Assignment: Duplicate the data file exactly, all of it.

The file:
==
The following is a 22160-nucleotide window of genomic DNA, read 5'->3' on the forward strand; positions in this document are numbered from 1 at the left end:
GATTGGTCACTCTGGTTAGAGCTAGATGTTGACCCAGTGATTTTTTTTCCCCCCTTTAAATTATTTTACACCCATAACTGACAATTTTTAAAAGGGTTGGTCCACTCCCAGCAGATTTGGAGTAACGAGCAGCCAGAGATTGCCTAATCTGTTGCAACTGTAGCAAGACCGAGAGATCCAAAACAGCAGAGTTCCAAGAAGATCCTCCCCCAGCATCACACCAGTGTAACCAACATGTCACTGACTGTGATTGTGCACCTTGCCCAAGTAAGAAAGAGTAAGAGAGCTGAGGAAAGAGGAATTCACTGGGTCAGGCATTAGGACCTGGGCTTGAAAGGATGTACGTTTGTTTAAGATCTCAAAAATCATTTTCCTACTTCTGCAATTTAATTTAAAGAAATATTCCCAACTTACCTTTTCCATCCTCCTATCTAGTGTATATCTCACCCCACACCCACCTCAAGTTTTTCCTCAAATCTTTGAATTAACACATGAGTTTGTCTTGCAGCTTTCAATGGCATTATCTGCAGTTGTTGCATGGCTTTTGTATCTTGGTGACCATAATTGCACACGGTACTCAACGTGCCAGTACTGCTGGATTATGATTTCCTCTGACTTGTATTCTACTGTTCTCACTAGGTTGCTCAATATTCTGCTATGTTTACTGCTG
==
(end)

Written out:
The following is a 22160-nucleotide window of genomic DNA, read 5'->3' on the forward strand; positions in this document are numbered from 1 at the left end:
GATTGGTCACTCTGGTTAGAGCTAGATGTTGACCCAGTGATTTTTTTTCCCCCCTTTAAATTATTTTACACCCATAACTGACAATTTTTAAAAGGGTTGGTCCACTCCCAGCAGATTTGGAGTAACGAGCAGCCAGAGATTGCCTAATCTGTTGCAACTGTAGCAAGACCGAGAGATCCAAAACAGCAGAGTTCCAAGAAGATCCTCCCCCAGCATCACACCAGTGTAACCAACATGTCACTGACTGTGATTGTGCACCTTGCCCAAGTAAGAAAGAGTAAGAGAGCTGAGGAAAGAGGAATTCACTGGGTCAGGCATTAGGACCTGGGCTTGAAAGGATGTACGTTTGTTTAAGATCTCAAAAATCATTTTCCTACTTCTGCAATTTAATTTAAAGAAATATTCCCAACTTACCTTTTCCATCCTCCTATCTAGTGTATATCTCACCCCACACCCACCTCAAGTTTTTCCTCAAATCTTTGAATTAACACATGAGTTTGTCTTGCAGCTTTCAATGGCATTATCTGCAGTTGTTGCATGGCTTTTGTATCTTGGTGACCATAATTGCACACGGTACTCAACGTGCCAGTACTGCTGGATTATGATTTCCTCTGACTTGTATTCTACTGTTCTCACTAGGTTGCTCAATATTCTGCTATGTTTACTGCTG